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February 13, 2006
The Traveling Imams

CQ reader Peter A in Denmark sends a translation of a new Jyllands-Posten article that delves into the origins of the Cartoon Wars that have raged around the world for the past two weeks. The true reasons for the manufactured outrage turn out to have more connection to other Danish actions than just the cartoons. The proper context shows that the Muslims in Denmark and elsewhere have much more of an agenda than simply protecting the Prophet from satire and their religious sensibilities from criticism. Be sure to read it all.


They said they would send delegations on a tour of the world to convince Moslem countries to participate in a "defense" of the prophet Muhammed. Instead it turned into an attack. The Danes were described as "infidels", who would neither recognize Islam or allow Mosques to be erected. Since, the battle cry "Death to Denmark" has sounded in many cities in the Middle East. Most of the persons who participated in the tour are Danish Citizens. Even so, they believe they did the right thing when they became The Travelling Imams.

By Orla Borg and Lars Nørgaard Pedersen

The evening of Novemer 18, 2005 was when they finally decided. All Danish channels were showing a smiling Anders Fogh Rasmussen opening the doors of Marienborg [ED:Downing Street No 10 in Denmark] to the Dutch parliamentarian Ayaan Hirsi Ali.

To the Imams and other representatives of Moslem organizations, who for several weeks had been protesting the Muhammed cartoons in the Jyllands-Posten, it felt like a kick to the face:

So, the Prime Minister welcomed her - this /woman/ who had written the manuscript for "Submission Part 1", a film highly critical of Islam. But the ambassadors of 11 Moslem countries who had asked so pleadingly to meet him regarding the caricatures of the prophet Muhammed, were not granted an audience.

This was the straw that broke the camel's back.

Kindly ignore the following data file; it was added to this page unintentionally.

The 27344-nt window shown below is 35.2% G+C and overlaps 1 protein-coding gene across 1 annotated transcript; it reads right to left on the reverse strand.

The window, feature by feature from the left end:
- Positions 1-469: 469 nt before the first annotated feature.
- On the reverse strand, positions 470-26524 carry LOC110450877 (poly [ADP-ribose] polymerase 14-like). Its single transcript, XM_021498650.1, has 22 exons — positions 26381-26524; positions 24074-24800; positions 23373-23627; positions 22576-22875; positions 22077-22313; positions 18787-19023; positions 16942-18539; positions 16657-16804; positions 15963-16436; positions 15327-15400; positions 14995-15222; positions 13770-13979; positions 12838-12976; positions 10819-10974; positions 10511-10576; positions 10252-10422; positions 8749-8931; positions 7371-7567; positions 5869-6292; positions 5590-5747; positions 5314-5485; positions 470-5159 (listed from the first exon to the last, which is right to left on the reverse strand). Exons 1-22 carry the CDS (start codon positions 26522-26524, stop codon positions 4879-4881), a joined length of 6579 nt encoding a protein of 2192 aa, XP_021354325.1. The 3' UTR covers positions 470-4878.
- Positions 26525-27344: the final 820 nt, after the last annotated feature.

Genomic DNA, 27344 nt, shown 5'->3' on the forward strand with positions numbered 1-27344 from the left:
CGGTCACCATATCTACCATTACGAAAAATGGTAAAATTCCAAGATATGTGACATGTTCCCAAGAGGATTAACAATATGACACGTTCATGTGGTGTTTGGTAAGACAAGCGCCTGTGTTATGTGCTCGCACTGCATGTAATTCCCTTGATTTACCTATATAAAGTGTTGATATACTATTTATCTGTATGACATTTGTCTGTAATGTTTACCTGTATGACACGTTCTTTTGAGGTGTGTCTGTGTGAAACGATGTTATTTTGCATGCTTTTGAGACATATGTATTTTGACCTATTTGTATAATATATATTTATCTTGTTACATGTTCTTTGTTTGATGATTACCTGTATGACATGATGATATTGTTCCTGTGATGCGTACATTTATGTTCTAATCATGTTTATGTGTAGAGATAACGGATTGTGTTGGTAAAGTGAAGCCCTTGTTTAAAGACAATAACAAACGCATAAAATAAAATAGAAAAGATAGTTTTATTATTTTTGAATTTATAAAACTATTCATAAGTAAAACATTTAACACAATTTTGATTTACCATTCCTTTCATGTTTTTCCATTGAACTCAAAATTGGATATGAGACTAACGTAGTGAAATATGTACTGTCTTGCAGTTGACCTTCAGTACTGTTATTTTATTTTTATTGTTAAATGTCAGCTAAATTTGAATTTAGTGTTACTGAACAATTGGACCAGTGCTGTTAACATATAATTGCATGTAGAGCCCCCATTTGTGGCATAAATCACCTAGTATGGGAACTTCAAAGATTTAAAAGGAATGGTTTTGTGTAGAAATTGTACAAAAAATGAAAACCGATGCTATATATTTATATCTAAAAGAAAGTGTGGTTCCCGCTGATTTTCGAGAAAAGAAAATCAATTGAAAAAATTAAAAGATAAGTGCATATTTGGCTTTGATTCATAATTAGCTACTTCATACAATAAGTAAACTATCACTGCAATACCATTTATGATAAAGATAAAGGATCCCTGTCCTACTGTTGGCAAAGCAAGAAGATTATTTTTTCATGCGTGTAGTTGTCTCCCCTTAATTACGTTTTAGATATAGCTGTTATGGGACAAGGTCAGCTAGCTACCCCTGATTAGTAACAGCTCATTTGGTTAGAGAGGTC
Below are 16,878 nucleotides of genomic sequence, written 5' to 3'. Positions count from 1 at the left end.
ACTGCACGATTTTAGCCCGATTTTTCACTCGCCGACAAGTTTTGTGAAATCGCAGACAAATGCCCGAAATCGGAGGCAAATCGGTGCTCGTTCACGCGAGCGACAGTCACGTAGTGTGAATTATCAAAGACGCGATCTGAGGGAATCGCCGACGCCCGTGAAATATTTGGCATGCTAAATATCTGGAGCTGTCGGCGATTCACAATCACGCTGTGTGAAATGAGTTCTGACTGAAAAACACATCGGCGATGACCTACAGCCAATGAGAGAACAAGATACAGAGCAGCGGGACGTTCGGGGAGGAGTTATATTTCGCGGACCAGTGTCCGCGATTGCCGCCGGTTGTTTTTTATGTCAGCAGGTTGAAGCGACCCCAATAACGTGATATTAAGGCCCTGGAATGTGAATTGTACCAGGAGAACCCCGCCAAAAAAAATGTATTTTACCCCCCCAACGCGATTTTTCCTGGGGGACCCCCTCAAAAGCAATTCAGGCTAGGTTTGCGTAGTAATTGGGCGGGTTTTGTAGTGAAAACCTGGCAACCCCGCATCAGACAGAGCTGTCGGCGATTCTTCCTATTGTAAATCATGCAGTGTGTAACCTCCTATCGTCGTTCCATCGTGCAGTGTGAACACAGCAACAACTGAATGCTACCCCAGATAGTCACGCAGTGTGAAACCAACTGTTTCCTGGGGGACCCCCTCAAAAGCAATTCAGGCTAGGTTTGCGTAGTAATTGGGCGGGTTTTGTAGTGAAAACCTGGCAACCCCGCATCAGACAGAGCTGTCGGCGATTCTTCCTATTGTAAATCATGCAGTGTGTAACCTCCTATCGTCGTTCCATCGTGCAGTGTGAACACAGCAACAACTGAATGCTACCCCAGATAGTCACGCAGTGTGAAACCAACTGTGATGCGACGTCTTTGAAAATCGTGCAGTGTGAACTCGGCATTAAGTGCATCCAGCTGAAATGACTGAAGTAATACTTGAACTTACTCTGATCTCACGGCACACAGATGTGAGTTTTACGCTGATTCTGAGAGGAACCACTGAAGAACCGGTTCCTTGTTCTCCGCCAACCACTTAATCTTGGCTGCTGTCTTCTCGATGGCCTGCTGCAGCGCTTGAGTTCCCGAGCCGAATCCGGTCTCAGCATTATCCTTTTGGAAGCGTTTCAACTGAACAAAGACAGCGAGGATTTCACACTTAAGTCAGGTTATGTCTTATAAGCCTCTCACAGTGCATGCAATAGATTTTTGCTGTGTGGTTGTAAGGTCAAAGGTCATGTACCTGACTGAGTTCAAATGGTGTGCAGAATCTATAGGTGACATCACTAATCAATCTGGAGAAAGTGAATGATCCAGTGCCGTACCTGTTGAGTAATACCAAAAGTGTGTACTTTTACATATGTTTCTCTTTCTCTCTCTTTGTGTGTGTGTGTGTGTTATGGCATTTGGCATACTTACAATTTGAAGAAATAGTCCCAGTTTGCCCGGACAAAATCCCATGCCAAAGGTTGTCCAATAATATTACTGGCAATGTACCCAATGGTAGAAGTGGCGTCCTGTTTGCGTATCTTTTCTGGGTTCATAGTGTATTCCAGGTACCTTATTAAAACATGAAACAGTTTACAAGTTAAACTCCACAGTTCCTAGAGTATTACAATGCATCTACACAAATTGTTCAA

The inflamed Danish Moslems who had organized in the network "Moslems for the Prophet in the Media" decided to enter phase two: The international phase with travelling delegations to the Middle East, since their first strategy - national actions within the borders of Denmark - had led them nowhere.

Since October 2, 2005 - two days after the publication of the drawings - they had tried to make the Jyllands-Posten and the Danish government apologize for the drawings and ensure that there would be no repetitions. They had collected 17000 signatures. They had organized a demonstration numbering more than 3000 on Rådhuspladsen in Copenhagen. They had written to the Ministry of Culture from which they had not even received an answer. And lastly 11 ambassadors had co-authored a letter asking to meet the Prime Minister to discuss the matter.

All in vain.


The 27 organizations called for an emergency meeting where it was decided to put together delegations who would "visit the Islamic World in order to inform them of the danger inherent in the situation and convince them to join
in the defense and the support of our prophet," as the published mission statement of the delegations had it.

But this defensive action evolved into an attack on Denmark - with the connivance of the diplomats of Moslem countries in Denmark.